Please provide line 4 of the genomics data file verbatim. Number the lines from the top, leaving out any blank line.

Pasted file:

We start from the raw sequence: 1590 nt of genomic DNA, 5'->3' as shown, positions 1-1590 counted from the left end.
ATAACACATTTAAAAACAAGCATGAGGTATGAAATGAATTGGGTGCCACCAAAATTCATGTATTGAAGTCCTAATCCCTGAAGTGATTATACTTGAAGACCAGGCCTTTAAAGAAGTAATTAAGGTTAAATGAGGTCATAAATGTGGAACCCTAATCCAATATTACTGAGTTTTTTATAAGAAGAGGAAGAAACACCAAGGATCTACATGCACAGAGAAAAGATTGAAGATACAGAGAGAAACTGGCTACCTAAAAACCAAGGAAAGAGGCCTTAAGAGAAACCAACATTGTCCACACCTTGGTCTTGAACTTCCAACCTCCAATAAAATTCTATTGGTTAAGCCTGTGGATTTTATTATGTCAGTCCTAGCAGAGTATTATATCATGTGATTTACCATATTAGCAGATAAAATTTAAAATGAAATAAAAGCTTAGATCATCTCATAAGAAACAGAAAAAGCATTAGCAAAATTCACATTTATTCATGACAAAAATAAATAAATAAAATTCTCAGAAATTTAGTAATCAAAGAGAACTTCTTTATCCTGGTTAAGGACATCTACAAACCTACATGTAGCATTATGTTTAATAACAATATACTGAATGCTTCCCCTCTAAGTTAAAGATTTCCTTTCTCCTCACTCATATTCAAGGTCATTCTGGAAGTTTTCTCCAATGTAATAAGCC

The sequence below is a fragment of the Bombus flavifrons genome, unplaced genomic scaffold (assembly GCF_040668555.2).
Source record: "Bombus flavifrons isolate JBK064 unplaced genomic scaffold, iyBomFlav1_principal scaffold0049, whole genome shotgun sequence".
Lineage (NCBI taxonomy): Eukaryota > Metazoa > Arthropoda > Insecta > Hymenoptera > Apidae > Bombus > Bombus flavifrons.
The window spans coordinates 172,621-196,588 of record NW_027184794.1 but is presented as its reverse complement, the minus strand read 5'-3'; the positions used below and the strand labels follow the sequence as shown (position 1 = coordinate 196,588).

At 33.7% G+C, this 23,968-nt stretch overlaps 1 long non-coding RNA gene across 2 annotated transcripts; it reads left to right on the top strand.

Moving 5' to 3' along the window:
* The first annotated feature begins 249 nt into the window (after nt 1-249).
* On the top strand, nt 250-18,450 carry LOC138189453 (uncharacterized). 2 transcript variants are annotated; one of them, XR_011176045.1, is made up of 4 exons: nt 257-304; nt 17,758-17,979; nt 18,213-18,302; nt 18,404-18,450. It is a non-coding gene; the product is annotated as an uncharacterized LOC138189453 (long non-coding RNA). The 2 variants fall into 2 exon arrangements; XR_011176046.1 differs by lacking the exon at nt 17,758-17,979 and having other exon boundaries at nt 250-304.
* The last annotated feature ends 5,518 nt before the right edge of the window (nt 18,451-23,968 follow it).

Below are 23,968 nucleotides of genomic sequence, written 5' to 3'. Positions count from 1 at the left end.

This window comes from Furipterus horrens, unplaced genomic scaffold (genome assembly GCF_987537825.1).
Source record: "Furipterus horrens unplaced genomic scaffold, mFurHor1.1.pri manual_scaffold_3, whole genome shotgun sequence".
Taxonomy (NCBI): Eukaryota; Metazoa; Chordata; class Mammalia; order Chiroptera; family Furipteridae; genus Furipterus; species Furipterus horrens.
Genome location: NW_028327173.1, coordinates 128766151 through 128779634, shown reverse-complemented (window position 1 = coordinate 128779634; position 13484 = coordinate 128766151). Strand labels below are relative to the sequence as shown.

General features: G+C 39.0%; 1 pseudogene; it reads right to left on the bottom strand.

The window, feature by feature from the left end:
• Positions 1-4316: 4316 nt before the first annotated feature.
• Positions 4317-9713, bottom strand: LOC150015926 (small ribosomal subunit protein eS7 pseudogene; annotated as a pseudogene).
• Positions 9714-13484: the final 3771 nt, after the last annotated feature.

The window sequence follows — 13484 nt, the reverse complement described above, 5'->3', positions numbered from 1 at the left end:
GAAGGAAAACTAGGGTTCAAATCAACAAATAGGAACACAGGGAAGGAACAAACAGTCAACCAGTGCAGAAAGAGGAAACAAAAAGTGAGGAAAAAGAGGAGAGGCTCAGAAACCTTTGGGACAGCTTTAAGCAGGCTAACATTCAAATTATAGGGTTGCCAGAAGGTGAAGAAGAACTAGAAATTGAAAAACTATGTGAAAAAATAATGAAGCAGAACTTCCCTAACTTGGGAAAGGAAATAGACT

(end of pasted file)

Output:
Source record: "Bombus flavifrons isolate JBK064 unplaced genomic scaffold, iyBomFlav1_principal scaffold0049, whole genome shotgun sequence".